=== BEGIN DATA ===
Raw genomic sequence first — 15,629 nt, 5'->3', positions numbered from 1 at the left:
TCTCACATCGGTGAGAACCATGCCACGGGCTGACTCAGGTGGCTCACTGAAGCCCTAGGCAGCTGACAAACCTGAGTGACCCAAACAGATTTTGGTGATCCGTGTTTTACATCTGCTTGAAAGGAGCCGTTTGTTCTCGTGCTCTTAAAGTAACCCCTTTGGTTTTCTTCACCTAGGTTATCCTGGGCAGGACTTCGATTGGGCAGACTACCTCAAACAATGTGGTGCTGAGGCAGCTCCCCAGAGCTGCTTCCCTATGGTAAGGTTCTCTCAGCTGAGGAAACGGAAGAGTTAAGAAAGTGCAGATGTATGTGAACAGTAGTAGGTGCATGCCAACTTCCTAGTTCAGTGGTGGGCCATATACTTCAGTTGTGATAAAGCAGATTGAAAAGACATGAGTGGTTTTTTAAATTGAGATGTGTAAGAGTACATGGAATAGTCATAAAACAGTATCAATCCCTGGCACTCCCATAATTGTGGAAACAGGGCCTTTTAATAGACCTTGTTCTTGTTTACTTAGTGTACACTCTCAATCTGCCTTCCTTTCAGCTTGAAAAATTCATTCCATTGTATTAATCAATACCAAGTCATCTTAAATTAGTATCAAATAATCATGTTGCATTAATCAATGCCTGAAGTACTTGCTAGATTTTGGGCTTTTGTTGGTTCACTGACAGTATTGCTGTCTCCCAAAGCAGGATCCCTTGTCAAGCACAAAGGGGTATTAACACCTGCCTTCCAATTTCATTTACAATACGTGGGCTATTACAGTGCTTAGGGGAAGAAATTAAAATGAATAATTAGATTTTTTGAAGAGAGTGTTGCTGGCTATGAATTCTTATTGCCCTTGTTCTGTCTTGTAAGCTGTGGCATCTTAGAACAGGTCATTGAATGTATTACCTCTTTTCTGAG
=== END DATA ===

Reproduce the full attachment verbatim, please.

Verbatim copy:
Raw genomic sequence first — 15,629 nt, 5'->3', positions numbered from 1 at the left:
TCTCACATCGGTGAGAACCATGCCACGGGCTGACTCAGGTGGCTCACTGAAGCCCTAGGCAGCTGACAAACCTGAGTGACCCAAACAGATTTTGGTGATCCGTGTTTTACATCTGCTTGAAAGGAGCCGTTTGTTCTCGTGCTCTTAAAGTAACCCCTTTGGTTTTCTTCACCTAGGTTATCCTGGGCAGGACTTCGATTGGGCAGACTACCTCAAACAATGTGGTGCTGAGGCAGCTCCCCAGAGCTGCTTCCCTATGGTAAGGTTCTCTCAGCTGAGGAAACGGAAGAGTTAAGAAAGTGCAGATGTATGTGAACAGTAGTAGGTGCATGCCAACTTCCTAGTTCAGTGGTGGGCCATATACTTCAGTTGTGATAAAGCAGATTGAAAAGACATGAGTGGTTTTTTAAATTGAGATGTGTAAGAGTACATGGAATAGTCATAAAACAGTATCAATCCCTGGCACTCCCATAATTGTGGAAACAGGGCCTTTTAATAGACCTTGTTCTTGTTTACTTAGTGTACACTCTCAATCTGCCTTCCTTTCAGCTTGAAAAATTCATTCCATTGTATTAATCAATACCAAGTCATCTTAAATTAGTATCAAATAATCATGTTGCATTAATCAATGCCTGAAGTACTTGCTAGATTTTGGGCTTTTGTTGGTTCACTGACAGTATTGCTGTCTCCCAAAGCAGGATCCCTTGTCAAGCACAAAGGGGTATTAACACCTGCCTTCCAATTTCATTTACAATACGTGGGCTATTACAGTGCTTAGGGGAAGAAATTAAAATGAATAATTAGATTTTTTGAAGAGAGTGTTGCTGGCTATGAATTCTTATTGCCCTTGTTCTGTCTTGTAAGCTGTGGCATCTTAGAACAGGTCATTGAATGTATTACCTCTTTTCTGAG